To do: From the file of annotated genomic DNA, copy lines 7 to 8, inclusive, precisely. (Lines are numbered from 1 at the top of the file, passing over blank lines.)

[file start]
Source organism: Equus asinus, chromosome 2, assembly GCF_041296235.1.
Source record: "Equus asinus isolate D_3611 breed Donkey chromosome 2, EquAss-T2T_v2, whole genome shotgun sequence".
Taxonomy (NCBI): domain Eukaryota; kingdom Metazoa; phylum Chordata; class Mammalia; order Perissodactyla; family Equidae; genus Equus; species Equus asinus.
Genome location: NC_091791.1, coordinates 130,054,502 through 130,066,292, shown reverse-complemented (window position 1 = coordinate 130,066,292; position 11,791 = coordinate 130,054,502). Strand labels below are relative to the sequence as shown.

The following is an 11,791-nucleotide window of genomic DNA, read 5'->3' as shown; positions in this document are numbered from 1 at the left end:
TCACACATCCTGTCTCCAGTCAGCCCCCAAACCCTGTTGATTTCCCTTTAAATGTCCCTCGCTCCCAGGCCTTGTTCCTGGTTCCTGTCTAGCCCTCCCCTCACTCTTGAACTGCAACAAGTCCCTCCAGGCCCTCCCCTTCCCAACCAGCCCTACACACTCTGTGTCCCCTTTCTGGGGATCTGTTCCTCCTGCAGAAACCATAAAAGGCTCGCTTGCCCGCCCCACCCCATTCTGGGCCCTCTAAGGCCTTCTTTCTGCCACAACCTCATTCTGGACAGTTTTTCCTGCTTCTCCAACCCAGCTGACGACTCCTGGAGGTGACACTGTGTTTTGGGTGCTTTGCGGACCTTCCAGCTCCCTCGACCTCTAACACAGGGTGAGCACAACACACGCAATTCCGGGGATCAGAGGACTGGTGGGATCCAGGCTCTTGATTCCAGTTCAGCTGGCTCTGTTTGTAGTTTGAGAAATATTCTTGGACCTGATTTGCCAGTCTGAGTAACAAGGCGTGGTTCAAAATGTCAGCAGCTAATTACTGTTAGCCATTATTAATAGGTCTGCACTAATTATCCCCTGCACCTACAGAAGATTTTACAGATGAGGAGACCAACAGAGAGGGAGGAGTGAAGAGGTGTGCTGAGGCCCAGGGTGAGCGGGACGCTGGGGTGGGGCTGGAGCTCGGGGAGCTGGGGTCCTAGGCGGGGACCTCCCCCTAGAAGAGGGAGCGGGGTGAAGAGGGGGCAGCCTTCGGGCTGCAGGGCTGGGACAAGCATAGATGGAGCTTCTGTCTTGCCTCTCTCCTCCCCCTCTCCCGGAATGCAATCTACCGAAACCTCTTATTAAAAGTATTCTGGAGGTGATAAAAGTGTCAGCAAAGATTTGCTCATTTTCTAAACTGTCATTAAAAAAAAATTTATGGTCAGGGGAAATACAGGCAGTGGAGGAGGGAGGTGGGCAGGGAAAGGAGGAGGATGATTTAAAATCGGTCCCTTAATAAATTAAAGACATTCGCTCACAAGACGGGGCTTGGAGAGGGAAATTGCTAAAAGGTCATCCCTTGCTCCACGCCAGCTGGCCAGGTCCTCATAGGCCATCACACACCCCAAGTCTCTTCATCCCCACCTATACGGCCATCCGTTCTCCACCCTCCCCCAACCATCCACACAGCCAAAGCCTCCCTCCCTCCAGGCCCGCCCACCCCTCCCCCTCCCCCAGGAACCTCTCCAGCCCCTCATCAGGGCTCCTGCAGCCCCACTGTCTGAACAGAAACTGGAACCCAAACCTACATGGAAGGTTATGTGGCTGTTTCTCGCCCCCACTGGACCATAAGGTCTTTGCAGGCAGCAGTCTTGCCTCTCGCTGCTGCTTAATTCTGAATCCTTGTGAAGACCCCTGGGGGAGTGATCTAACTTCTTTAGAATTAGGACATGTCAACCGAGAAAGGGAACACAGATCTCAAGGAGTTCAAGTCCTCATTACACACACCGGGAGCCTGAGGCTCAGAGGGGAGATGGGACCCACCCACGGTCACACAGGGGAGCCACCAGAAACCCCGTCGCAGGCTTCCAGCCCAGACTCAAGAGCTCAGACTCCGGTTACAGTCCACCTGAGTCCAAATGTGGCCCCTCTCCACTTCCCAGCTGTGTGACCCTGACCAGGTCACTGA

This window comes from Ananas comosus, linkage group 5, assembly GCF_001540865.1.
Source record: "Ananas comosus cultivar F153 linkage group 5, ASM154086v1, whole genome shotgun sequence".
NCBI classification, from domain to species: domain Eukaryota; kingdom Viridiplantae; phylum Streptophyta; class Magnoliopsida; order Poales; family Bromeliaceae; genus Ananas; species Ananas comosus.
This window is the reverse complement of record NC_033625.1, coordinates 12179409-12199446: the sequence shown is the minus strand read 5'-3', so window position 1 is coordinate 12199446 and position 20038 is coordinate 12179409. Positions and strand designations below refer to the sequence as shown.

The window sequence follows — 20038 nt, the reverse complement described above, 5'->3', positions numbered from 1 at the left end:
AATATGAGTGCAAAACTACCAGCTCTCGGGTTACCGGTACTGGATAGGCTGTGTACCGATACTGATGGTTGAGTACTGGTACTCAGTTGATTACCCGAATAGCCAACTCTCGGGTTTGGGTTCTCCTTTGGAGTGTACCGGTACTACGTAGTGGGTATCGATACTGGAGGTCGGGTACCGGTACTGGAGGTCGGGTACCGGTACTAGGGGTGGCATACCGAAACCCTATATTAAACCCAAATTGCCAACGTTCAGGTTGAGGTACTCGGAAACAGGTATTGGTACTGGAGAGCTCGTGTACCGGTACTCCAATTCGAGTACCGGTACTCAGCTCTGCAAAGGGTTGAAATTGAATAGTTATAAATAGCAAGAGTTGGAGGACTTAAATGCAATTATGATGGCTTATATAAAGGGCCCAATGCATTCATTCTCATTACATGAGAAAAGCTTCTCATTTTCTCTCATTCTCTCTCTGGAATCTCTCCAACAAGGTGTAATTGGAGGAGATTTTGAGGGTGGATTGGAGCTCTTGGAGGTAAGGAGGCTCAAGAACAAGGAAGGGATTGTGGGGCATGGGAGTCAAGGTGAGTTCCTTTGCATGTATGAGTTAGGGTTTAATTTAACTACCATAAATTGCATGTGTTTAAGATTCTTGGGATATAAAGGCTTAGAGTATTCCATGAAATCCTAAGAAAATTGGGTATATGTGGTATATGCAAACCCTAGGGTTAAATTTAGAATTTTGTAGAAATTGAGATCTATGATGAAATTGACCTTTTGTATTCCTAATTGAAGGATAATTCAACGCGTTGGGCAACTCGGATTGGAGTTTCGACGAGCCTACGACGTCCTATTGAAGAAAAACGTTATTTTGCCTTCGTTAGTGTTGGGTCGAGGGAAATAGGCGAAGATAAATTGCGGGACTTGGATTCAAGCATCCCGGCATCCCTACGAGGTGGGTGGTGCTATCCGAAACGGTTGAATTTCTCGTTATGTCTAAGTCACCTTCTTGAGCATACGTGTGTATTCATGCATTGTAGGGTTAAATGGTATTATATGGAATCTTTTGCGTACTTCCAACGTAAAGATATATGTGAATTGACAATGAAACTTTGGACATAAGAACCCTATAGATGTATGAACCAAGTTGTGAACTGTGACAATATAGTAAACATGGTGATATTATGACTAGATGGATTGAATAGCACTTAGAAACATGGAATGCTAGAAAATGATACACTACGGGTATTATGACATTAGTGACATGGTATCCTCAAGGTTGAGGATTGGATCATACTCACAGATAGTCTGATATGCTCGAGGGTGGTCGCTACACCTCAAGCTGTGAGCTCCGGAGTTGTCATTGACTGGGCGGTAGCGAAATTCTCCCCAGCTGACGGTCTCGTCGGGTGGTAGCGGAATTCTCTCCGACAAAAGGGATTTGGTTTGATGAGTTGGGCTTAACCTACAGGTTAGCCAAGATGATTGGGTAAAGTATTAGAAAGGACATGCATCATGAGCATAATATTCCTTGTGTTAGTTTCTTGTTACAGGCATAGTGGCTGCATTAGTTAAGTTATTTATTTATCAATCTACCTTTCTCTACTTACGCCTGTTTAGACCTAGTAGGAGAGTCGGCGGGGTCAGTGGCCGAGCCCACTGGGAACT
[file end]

This window comes from Ananas comosus, linkage group 5, assembly GCF_001540865.1.
Source record: "Ananas comosus cultivar F153 linkage group 5, ASM154086v1, whole genome shotgun sequence".